Unlike the SR20DET engine, which uses a rocker arm and hydraulic lifter to actuate the valves, the KA24DE engine incorporates a shim-over-bucket cam follower. The KA24’s bucket-type system is a superior design eliminating the chances of rocker arm or lifter failures at high-RPM. However, the factory KA24DE buckets incorporate heavy shims. During high-RPM operation, the valve springs not only have to combat the weight of the valve but also the weight of the bucket and shim. In some extreme cases, the KA24DE shims can dislodge at high-RPM. The Supertech-designed bucket-over-shim cam followers place the shims underneath the bucket. The design saves weight and eliminates the possibility of the shim becoming displaced. The Supertech buckets are also CNC- machined from heat-treated billet steel for increased rigidity and reduced weight.
Brian Crower Stage-3 Camshaft vs. Stock
From looking at the specification of both camshafts it is clearly evident that the Brian Crower (BC) Stage 3 camshafts is significantly larger than the factory counterpart. The longer duration and increased valve lift will move the engine’s powerband higher in the RPM range. The BC Stage-3 camshafts are intended for fully-built engines and requires aftermarket springs and retainers. Some cylinder heads may require clearancing for the camshaft to operate properly.
|Advertised Duration||Duration at .050-inch||Max Lift|
|Stock||256-deg. (IN/EX)||203-deg.,207-deg (IN/EX)||8.73mm/9.06mm|
|BC Stage 3||272-deg. (IN/EX)||226-deg.,226-deg (IN/EX)||10.19mm/10.19mm|
Heading in the Right Direction
Port Flow Design treated our KA24DE head to a port-and-polish before fitting the oversized Supertech stainless-steel valves and complementary valvetrain. Higher-tension Supertech valve springs and titanium retainers keep the valves on the seat. A pair of BC Brian Crower Stage-3 camshafts were selected to increase lift and duration for more power in the mid-to-high RPM range. Proper cam-to-bucket clearances were set by Port Flow Design after installation of the Supertech bucket-over-shim conversion kit.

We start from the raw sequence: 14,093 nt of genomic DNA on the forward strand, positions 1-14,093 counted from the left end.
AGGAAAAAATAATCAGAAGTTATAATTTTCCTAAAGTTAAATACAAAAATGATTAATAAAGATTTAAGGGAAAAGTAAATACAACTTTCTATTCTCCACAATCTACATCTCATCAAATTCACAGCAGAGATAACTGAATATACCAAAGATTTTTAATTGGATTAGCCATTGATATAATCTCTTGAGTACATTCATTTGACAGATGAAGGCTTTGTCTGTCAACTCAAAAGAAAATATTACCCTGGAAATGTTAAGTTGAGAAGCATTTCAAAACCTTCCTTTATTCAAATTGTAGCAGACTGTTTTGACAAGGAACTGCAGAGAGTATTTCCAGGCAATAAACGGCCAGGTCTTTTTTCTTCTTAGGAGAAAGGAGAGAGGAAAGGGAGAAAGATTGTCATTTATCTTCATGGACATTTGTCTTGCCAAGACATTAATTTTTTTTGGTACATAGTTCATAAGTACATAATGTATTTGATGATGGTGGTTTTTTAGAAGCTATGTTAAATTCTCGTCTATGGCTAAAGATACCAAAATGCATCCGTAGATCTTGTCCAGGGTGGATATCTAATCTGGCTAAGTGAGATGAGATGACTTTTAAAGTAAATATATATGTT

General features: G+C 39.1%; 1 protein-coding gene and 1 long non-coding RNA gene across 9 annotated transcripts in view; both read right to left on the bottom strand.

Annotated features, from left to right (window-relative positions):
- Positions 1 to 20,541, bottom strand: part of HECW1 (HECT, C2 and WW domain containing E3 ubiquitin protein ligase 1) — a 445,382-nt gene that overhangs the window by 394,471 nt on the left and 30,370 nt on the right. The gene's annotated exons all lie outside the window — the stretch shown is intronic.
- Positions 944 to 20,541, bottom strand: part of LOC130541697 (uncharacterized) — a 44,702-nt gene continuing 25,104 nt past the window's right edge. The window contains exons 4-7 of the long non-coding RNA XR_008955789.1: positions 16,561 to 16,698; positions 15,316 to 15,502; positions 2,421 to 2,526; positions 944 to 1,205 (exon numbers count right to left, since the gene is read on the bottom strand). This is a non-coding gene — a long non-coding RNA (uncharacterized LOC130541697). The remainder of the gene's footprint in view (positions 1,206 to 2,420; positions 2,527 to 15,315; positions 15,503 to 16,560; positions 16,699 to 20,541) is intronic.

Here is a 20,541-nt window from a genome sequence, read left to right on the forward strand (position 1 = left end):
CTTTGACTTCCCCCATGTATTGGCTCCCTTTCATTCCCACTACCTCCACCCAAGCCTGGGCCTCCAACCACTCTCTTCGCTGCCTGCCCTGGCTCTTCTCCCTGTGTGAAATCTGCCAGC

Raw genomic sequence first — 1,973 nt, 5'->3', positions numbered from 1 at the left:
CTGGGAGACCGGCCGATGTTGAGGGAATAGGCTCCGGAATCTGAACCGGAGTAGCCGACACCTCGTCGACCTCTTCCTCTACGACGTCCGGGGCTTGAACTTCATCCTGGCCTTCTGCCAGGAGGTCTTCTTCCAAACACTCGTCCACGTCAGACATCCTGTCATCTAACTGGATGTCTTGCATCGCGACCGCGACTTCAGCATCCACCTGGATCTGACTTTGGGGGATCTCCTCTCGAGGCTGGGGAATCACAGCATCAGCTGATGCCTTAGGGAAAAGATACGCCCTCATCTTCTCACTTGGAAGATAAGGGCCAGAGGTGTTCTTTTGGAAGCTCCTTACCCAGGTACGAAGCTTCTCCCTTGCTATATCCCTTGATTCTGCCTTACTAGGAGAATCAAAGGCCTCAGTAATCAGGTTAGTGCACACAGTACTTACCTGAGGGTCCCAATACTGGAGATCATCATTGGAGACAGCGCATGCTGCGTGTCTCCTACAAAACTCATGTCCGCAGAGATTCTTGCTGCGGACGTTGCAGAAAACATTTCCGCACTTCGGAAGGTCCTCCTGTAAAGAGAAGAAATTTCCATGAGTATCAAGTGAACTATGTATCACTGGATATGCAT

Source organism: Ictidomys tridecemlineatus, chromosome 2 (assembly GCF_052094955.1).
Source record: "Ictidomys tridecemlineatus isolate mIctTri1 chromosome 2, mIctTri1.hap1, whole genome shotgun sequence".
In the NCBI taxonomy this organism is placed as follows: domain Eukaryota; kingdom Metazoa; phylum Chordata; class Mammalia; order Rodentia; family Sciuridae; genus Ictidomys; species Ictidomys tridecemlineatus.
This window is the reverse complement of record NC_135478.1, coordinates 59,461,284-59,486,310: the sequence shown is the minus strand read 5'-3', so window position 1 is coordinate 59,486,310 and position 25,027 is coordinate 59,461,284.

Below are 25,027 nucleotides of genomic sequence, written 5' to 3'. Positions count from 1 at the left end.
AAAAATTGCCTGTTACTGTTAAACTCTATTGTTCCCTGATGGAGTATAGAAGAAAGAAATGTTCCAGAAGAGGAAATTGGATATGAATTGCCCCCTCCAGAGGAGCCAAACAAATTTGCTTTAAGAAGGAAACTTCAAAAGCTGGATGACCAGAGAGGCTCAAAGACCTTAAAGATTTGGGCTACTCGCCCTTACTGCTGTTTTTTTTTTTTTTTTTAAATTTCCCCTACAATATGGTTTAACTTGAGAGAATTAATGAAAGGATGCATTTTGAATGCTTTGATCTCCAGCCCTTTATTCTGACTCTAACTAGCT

Pain is the Name of the Game
As we cinch the Cometic MLS head gasket between our built bottom end and upgraded cylinder head, there’ are just a few more hours of work that need to be completed to have the engine ready to drop in our 240SX. According to Jeren, he’s getting ready to deliver a heap of hurt to Richard’s SR20.
Build Up Basics
1. Wash and 2. Dry
Prior to assembly, the block was thoroughly cleaned using a nylon brush and hot water with Simple Green solution. Clean the block thoroughly as dirt can score engine bearings causing premature failure. Once cleaned the block was dried using compress air and a heat gun.
The final step of the cleaning process is to wipe down the cylinder walls using automatic transmission fluid (ATF). Continue wiping with fresh paper towels and ATF until the towel stays clean.
4. Install Bearings
Clevite 77 bearings were used instead of the factory bearings. The Clevite bearings feature a tri-metal design for superior strength and durability.
Each piston ring end gap was measured and filed for proper clearance before being installed onto the pistons.
6. Use Plastiguage
As a precaution, each and every bearing clearance was checked with Plastigauge. A small strip of Plastigauge was placed onto eaach journal and then the main cap was torqued to specification. The thickness of the crushed Plastigauge determines the clearance of the bearing.
KA24DE Long-Block Build Cost
|Cosworth Bore, Hone and Resurface||$500.00|
|Cosworth High-Speed Balance||$250.00|
|Portflow Port and Polish and Valve Job||$1,000.00|
|JE Pistons (w/ crown & skirt coating)||$400.00|
|Eagle Connecting Rods||$400.00|
|Clevite Bearings (mains and rods)||$100.00|
|Cometic Headgasket (90mm bore, .040” thick)||$95.00|
|ARP Head Studs||$175.00|
|ARP Main Studs||$150.00|